Even jasmine makes a brief appearance, but then I regrettably lose it: it’s a lovely jasmine note like that in another Guerlain, Flora Nerolia: it remains fresh, green and dewy. Compared to other offerings from Guerlain the base is somehow between Shalimar and L’instant : not as animalic as the former, not as sweet and –dare I say it?- cloying as the latter, it combines the element of eathereal iris and sandalwood in order to give stability and powdery dryness that is much needed to bring balance to compositions based on sweeter elements. The creaminess and luxurious, plush feeling of Attrape Coeur remind me of the opulence of Bois des Iles by Chanel; but whereas the latter focuses more on gingerbread-like milky sandalwood, the former is anchored in powdery, warm amber. It's that alloy that gives the tone, with a little vanilla, tonka and perhaps civet (which I was not aware of particularly, meaning it is restrained), so characteristic of Guerlain perfumes. Attrape Coeur is formally classified as a "fruity chypre rose animalic" (although to me the rose is safely tucked in there) and gives me the feeling that were Parure composed with peach and violets instead of plum and lilacs it would be quite close in feeling.
Attrape Coeur has a lingering, creamy aura of ambery woods which makes it very popular with people enamored with comforting scents, blooming on the skin and lasting on my wrists the span of a whole day going on well into the night. This is especially satisfying rising from a plunging decolleté as it is such a wonderful perfume and a nice surprise at this time of fleeting perfumes that make us apply over and over again.
To add to the confusion ~noting the additional "s" in the name which appears by mistake in "Perfumes, the Guide"~ let me mention in passing that a special Bacarrat edition of L de Lolita Lempicka in extrait de parfum with golden netting and blue topaz is also nicknamed L'Attrape Coeur and that L'Attrape-cœurs is the French title under which the novel by J. D. Salinger more widely known as Catcher in the Rye circulates under. Talk about picking a popular name!
On the other hand, Guerlain themselves, further the confusion. Vol de Nuit Évasion , introduced in 2007, is despite the name a completely different fragrance than the classic oriental Vol de Nuit from 1933. The Guerlain tagline presents it as "a nomadic homage to a classic scent". But actually it is simply the Eau de Toilette concentration of Attrape Coeur !(This was confirmed, apart from my own nose, by official Guerlain representatives later on). Yet it is circulating only at duty-free stores in France at train stations and airports (contrary to Osmoz's quote linked); clearly aimed at the travel-retail market which is experiencing a resurgence. Considering it's 1/3 of the price of the exclusive Attrape Coeur, it's a great bargain and not to be missed if you get a chance.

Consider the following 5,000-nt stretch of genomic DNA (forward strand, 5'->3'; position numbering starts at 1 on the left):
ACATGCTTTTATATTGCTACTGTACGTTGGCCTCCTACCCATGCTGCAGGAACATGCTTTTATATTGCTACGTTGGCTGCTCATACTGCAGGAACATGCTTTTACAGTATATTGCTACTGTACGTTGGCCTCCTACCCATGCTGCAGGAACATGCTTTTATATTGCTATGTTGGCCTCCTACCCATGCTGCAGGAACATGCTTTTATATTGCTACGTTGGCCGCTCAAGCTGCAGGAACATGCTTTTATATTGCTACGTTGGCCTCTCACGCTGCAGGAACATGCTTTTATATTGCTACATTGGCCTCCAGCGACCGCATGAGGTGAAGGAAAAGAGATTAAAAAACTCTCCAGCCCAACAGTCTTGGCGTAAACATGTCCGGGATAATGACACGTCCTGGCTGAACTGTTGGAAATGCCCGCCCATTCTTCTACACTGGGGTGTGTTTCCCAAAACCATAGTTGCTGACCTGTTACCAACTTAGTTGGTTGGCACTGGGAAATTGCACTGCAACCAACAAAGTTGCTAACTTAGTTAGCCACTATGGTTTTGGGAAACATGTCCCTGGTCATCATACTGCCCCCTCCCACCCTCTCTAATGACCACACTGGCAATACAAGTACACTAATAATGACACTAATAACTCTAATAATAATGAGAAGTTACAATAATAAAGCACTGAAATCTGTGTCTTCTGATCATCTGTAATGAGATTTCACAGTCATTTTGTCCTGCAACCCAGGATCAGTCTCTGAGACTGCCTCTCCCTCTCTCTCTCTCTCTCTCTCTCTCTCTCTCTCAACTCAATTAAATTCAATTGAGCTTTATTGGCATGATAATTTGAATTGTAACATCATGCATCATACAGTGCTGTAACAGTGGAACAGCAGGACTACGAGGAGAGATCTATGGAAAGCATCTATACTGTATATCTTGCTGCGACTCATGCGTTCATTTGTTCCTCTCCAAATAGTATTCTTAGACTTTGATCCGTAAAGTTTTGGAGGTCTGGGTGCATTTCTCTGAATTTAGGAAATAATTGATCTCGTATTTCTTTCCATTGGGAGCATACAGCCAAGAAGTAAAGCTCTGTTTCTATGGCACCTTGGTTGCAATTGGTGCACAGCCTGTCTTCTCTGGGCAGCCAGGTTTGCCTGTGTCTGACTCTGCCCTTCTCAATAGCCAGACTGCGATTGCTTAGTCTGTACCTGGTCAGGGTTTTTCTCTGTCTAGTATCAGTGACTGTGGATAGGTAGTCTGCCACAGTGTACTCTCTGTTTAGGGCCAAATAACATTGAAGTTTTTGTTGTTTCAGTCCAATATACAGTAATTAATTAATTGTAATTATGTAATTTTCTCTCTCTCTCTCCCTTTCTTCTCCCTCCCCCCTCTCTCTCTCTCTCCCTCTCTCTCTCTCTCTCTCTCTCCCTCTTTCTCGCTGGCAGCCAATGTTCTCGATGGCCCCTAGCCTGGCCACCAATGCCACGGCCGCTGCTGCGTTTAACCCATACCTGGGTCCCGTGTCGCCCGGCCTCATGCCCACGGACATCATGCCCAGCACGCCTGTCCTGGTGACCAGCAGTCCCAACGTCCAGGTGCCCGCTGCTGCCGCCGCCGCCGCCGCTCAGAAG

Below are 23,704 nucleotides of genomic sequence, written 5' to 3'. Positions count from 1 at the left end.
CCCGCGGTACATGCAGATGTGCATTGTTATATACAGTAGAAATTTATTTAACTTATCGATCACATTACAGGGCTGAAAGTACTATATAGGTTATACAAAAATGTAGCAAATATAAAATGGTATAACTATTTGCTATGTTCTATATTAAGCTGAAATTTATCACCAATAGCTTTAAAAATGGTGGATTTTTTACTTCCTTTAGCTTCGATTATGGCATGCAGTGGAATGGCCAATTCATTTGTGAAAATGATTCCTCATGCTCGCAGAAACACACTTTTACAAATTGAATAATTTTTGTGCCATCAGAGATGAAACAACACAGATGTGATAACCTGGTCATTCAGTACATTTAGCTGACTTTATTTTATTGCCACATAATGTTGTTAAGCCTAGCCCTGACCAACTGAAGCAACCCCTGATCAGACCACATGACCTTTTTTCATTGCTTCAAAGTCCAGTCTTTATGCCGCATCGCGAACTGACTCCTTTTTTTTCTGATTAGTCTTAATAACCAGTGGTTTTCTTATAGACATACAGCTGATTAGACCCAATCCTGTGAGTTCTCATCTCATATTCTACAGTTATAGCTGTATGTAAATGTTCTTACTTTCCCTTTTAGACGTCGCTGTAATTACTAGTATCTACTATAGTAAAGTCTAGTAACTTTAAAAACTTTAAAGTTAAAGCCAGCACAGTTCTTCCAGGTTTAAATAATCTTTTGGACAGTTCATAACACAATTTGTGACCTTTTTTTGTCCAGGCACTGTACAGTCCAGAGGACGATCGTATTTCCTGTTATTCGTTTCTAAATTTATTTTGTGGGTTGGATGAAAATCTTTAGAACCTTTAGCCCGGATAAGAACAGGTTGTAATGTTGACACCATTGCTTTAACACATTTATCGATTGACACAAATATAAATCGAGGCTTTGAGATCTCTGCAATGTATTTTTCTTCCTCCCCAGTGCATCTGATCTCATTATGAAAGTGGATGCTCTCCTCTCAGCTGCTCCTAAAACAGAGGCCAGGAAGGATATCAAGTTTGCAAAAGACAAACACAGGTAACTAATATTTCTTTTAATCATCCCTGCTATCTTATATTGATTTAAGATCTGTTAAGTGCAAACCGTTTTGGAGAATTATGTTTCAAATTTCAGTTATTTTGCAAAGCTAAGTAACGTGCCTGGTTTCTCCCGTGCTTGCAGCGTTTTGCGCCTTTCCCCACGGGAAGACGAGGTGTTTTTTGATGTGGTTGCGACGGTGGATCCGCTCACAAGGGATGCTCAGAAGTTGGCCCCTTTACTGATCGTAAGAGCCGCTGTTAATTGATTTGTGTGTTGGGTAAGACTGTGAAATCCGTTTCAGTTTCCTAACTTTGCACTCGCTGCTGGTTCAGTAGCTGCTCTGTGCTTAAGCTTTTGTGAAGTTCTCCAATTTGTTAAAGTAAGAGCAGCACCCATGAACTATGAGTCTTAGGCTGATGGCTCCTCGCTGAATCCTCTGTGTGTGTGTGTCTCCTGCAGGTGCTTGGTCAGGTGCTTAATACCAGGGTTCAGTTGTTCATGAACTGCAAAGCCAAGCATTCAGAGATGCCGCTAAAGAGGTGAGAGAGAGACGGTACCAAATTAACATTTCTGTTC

The bottle is following the classic emblematic design of Mitsouko and L'Heure Bleue with the upside-down heart stopper (slightly vandalised in the upcoming La Petite Robe Noire) but with the "circle" design of the name which appears almost cinematically-styled on the Sous le Vent flacon now. A lower concentration means Vol de Nuit Évasion whispers in hushed tones whereas Attrape Coeur would sing like a dramatic soprano (which is indeed the direction in which La Traviata's Violetta is taking). It's a good middle ground.
Notes for Guet Apens/ Attrape Coeur by Guerlain:
Rose, violet, iris, vanilla, woods, amber.
And a different set of notes I found:
Top: rose, jasmine, tuberose
Base: amber, musk
Notes for Vol de Nuit Evasion by Guerlain:
peach, rose, jasmine, iris, amber, precious woods, vanilla
Attrape Coeur is now part of Les Parisiennes line in Eau de Parfum concentrations, resting inside the big "bee" embossed 125ml bottles with the boule stopper; exclusive to Guerlain boutiques.
Vol de Nuit Evasion comes in 50ml/1.7oz bottles of Eau de Toilette, exclusively available (at the moment at least) in duty-free chains in France.
Guet Apens in the lantern-style bottle makes sporadic appearences on Ebay.
And a little footnote on Guerlain Ambre: Notice this is the bottle lantern design used in Guet Apens! And as to how Guerlain Ambre smells, I will leave you to perfume historian Octavian Coifan:
"Ambre (1890) is said to be the first perfume of Jacques Guerlain. It is a very delicate and refined perfume based on the smell of ambergris tincture. It is not a sweet perfume (the ambre 83 type) but dry and deep. It has incense rezinoid, woody notes, labdanum, some balsamic notes (benjoin), orris. It is profound and dusty as the church wood or the very old books. A simple perfume that evokes a ray of light in an abandoned sanctuary."